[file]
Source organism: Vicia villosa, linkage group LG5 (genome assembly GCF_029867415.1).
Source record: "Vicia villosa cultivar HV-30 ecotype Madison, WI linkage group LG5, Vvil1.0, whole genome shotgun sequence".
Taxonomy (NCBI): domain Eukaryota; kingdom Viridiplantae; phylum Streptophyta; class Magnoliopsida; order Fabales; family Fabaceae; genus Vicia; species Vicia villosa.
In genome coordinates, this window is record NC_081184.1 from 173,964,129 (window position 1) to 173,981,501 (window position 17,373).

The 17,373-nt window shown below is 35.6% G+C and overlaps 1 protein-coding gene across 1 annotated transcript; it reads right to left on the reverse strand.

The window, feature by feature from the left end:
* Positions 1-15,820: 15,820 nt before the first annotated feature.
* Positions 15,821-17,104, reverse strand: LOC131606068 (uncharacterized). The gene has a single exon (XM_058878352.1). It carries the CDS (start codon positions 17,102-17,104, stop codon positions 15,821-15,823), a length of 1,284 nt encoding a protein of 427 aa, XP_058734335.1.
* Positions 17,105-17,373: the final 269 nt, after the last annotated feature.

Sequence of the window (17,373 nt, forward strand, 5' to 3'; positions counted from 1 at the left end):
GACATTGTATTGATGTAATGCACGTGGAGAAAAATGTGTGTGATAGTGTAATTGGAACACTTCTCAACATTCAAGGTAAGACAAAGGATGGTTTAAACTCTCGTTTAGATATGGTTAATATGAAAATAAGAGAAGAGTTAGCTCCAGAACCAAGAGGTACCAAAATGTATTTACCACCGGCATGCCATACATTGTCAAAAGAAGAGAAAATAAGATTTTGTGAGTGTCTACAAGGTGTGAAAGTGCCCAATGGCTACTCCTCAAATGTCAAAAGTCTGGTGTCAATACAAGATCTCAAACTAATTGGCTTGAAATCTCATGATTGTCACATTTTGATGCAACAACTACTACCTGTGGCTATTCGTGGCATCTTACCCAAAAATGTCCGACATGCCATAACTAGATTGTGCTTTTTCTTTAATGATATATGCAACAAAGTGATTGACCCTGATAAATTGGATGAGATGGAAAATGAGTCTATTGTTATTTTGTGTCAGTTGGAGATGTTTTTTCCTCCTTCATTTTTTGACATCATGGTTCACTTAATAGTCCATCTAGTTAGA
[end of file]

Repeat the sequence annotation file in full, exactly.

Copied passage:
Source organism: Vicia villosa, linkage group LG5 (genome assembly GCF_029867415.1).
Source record: "Vicia villosa cultivar HV-30 ecotype Madison, WI linkage group LG5, Vvil1.0, whole genome shotgun sequence".
Taxonomy (NCBI): domain Eukaryota; kingdom Viridiplantae; phylum Streptophyta; class Magnoliopsida; order Fabales; family Fabaceae; genus Vicia; species Vicia villosa.
In genome coordinates, this window is record NC_081184.1 from 173,964,129 (window position 1) to 173,981,501 (window position 17,373).

The 17,373-nt window shown below is 35.6% G+C and overlaps 1 protein-coding gene across 1 annotated transcript; it reads right to left on the reverse strand.

The window, feature by feature from the left end:
* Positions 1-15,820: 15,820 nt before the first annotated feature.
* Positions 15,821-17,104, reverse strand: LOC131606068 (uncharacterized). The gene has a single exon (XM_058878352.1). It carries the CDS (start codon positions 17,102-17,104, stop codon positions 15,821-15,823), a length of 1,284 nt encoding a protein of 427 aa, XP_058734335.1.
* Positions 17,105-17,373: the final 269 nt, after the last annotated feature.

Sequence of the window (17,373 nt, forward strand, 5' to 3'; positions counted from 1 at the left end):
GACATTGTATTGATGTAATGCACGTGGAGAAAAATGTGTGTGATAGTGTAATTGGAACACTTCTCAACATTCAAGGTAAGACAAAGGATGGTTTAAACTCTCGTTTAGATATGGTTAATATGAAAATAAGAGAAGAGTTAGCTCCAGAACCAAGAGGTACCAAAATGTATTTACCACCGGCATGCCATACATTGTCAAAAGAAGAGAAAATAAGATTTTGTGAGTGTCTACAAGGTGTGAAAGTGCCCAATGGCTACTCCTCAAATGTCAAAAGTCTGGTGTCAATACAAGATCTCAAACTAATTGGCTTGAAATCTCATGATTGTCACATTTTGATGCAACAACTACTACCTGTGGCTATTCGTGGCATCTTACCCAAAAATGTCCGACATGCCATAACTAGATTGTGCTTTTTCTTTAATGATATATGCAACAAAGTGATTGACCCTGATAAATTGGATGAGATGGAAAATGAGTCTATTGTTATTTTGTGTCAGTTGGAGATGTTTTTTCCTCCTTCATTTTTTGACATCATGGTTCACTTAATAGTCCATCTAGTTAGA